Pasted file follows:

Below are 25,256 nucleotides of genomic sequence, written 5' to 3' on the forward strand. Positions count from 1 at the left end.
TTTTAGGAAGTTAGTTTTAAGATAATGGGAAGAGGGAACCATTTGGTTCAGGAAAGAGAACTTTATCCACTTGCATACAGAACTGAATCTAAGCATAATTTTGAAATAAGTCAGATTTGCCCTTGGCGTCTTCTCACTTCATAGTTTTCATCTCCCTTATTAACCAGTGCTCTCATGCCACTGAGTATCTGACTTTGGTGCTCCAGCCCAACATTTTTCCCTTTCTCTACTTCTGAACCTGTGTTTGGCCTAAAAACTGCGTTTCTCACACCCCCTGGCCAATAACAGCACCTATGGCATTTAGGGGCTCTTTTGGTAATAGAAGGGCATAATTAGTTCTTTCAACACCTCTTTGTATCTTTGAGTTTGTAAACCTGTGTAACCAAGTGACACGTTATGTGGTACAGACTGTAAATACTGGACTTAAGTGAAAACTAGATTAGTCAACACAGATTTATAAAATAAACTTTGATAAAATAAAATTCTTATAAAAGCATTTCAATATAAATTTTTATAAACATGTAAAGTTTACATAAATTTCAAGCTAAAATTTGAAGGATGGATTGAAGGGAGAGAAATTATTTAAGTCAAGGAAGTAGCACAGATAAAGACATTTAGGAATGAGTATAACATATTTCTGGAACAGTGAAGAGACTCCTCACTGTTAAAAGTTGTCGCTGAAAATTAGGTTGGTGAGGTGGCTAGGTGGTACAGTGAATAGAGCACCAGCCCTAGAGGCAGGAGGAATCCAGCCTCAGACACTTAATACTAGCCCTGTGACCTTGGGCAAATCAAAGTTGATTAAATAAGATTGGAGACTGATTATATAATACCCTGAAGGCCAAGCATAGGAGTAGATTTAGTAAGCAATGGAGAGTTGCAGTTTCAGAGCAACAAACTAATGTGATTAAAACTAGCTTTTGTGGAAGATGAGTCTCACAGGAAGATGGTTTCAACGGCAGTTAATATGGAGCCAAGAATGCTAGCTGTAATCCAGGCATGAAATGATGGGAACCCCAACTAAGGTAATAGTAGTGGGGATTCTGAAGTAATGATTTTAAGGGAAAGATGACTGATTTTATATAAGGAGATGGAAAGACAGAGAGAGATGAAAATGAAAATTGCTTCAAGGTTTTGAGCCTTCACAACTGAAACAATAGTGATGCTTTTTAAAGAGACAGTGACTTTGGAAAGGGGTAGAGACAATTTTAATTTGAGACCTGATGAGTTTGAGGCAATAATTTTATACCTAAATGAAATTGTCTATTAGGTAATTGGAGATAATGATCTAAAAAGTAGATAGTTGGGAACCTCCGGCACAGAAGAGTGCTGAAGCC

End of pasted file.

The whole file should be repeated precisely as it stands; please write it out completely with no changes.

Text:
Below are 25,256 nucleotides of genomic sequence, written 5' to 3' on the forward strand. Positions count from 1 at the left end.
TTTTAGGAAGTTAGTTTTAAGATAATGGGAAGAGGGAACCATTTGGTTCAGGAAAGAGAACTTTATCCACTTGCATACAGAACTGAATCTAAGCATAATTTTGAAATAAGTCAGATTTGCCCTTGGCGTCTTCTCACTTCATAGTTTTCATCTCCCTTATTAACCAGTGCTCTCATGCCACTGAGTATCTGACTTTGGTGCTCCAGCCCAACATTTTTCCCTTTCTCTACTTCTGAACCTGTGTTTGGCCTAAAAACTGCGTTTCTCACACCCCCTGGCCAATAACAGCACCTATGGCATTTAGGGGCTCTTTTGGTAATAGAAGGGCATAATTAGTTCTTTCAACACCTCTTTGTATCTTTGAGTTTGTAAACCTGTGTAACCAAGTGACACGTTATGTGGTACAGACTGTAAATACTGGACTTAAGTGAAAACTAGATTAGTCAACACAGATTTATAAAATAAACTTTGATAAAATAAAATTCTTATAAAAGCATTTCAATATAAATTTTTATAAACATGTAAAGTTTACATAAATTTCAAGCTAAAATTTGAAGGATGGATTGAAGGGAGAGAAATTATTTAAGTCAAGGAAGTAGCACAGATAAAGACATTTAGGAATGAGTATAACATATTTCTGGAACAGTGAAGAGACTCCTCACTGTTAAAAGTTGTCGCTGAAAATTAGGTTGGTGAGGTGGCTAGGTGGTACAGTGAATAGAGCACCAGCCCTAGAGGCAGGAGGAATCCAGCCTCAGACACTTAATACTAGCCCTGTGACCTTGGGCAAATCAAAGTTGATTAAATAAGATTGGAGACTGATTATATAATACCCTGAAGGCCAAGCATAGGAGTAGATTTAGTAAGCAATGGAGAGTTGCAGTTTCAGAGCAACAAACTAATGTGATTAAAACTAGCTTTTGTGGAAGATGAGTCTCACAGGAAGATGGTTTCAACGGCAGTTAATATGGAGCCAAGAATGCTAGCTGTAATCCAGGCATGAAATGATGGGAACCCCAACTAAGGTAATAGTAGTGGGGATTCTGAAGTAATGATTTTAAGGGAAAGATGACTGATTTTATATAAGGAGATGGAAAGACAGAGAGAGATGAAAATGAAAATTGCTTCAAGGTTTTGAGCCTTCACAACTGAAACAATAGTGATGCTTTTTAAAGAGACAGTGACTTTGGAAAGGGGTAGAGACAATTTTAATTTGAGACCTGATGAGTTTGAGGCAATAATTTTATACCTAAATGAAATTGTCTATTAGGTAATTGGAGATAATGATCTAAAAAGTAGATAGTTGGGAACCTCCGGCACAGAAGAGTGCTGAAGCC